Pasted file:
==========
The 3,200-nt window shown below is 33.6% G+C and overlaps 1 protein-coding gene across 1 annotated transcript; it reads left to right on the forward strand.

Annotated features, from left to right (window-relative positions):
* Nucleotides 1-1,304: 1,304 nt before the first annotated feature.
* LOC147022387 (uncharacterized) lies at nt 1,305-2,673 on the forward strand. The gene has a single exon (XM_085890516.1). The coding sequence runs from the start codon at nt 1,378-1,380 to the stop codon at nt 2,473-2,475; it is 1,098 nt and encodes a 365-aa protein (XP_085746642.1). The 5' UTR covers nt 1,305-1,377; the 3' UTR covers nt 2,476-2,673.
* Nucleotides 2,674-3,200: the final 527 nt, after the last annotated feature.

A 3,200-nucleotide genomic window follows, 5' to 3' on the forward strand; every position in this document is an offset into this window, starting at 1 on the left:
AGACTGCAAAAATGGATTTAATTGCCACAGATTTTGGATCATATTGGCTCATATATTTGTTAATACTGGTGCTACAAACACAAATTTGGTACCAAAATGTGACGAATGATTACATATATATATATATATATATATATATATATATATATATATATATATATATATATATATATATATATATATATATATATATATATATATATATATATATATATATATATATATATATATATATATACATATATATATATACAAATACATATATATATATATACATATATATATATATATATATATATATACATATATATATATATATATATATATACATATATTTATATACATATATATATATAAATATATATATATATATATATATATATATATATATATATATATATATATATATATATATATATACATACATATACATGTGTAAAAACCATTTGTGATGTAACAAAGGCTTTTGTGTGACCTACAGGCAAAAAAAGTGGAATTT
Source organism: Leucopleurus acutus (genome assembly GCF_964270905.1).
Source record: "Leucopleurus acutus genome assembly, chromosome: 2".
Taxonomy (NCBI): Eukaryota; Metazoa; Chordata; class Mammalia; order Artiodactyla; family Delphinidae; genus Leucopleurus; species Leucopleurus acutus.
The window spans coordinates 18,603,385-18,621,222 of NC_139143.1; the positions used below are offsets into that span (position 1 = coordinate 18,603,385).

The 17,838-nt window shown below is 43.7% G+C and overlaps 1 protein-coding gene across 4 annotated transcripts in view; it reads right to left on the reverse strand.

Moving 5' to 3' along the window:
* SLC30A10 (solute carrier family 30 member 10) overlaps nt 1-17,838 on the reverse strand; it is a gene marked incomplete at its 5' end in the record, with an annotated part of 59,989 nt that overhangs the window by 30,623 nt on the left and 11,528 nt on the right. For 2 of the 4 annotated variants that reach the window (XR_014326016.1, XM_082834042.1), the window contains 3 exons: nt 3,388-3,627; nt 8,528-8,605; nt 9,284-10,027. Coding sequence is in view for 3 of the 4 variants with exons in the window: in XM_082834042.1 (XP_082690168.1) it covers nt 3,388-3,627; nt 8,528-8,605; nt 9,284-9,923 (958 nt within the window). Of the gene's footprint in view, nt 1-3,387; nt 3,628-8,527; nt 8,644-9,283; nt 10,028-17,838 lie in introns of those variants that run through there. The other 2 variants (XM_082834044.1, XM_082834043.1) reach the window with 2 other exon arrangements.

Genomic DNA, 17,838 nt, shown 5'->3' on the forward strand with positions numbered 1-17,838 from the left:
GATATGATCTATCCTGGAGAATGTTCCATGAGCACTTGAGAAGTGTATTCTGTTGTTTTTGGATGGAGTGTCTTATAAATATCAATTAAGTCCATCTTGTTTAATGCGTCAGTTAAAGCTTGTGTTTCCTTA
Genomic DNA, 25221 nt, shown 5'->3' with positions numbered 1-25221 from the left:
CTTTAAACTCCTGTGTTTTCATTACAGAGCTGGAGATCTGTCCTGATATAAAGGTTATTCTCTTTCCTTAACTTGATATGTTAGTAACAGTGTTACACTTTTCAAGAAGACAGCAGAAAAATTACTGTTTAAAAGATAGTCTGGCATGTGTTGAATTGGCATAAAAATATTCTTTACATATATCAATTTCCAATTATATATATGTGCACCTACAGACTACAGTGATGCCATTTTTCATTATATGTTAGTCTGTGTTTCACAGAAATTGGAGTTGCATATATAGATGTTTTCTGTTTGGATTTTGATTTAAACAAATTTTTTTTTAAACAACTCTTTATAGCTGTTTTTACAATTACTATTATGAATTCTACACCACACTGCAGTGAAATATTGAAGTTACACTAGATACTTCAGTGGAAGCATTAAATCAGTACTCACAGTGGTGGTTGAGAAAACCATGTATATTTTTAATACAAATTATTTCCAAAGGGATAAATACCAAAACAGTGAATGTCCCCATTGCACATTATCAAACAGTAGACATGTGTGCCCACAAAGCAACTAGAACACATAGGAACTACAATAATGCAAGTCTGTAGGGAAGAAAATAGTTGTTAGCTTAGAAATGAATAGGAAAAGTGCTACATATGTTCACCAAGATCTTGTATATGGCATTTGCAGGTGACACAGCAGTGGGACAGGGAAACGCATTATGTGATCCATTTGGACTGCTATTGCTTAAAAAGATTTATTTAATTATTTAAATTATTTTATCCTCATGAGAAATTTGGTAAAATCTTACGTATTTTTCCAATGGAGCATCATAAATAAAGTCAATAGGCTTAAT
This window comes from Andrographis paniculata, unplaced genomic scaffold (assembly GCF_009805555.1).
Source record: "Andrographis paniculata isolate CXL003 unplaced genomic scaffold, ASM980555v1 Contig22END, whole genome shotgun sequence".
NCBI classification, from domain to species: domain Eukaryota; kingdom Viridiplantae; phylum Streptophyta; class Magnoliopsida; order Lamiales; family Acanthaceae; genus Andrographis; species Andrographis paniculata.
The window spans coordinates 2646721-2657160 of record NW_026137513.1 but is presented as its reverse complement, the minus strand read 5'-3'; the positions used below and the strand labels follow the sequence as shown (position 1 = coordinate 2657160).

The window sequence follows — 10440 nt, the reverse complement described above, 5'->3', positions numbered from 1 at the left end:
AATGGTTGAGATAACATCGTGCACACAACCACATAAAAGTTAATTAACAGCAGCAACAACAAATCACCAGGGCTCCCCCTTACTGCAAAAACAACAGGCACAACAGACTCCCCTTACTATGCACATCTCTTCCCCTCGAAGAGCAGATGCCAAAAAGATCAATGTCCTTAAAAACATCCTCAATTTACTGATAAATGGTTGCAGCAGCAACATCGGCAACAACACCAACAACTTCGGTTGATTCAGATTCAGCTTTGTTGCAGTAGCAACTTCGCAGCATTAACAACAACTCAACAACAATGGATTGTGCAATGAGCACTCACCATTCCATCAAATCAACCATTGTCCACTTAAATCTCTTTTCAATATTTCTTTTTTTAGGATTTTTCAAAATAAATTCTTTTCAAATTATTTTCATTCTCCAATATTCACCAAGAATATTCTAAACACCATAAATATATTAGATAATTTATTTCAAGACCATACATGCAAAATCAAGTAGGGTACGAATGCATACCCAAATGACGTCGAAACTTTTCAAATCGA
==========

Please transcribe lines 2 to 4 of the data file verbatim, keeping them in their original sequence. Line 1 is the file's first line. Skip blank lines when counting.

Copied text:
Annotated features, from left to right (window-relative positions):
* Nucleotides 1-1,304: 1,304 nt before the first annotated feature.
* LOC147022387 (uncharacterized) lies at nt 1,305-2,673 on the forward strand. The gene has a single exon (XM_085890516.1). The coding sequence runs from the start codon at nt 1,378-1,380 to the stop codon at nt 2,473-2,475; it is 1,098 nt and encodes a 365-aa protein (XP_085746642.1). The 5' UTR covers nt 1,305-1,377; the 3' UTR covers nt 2,476-2,673.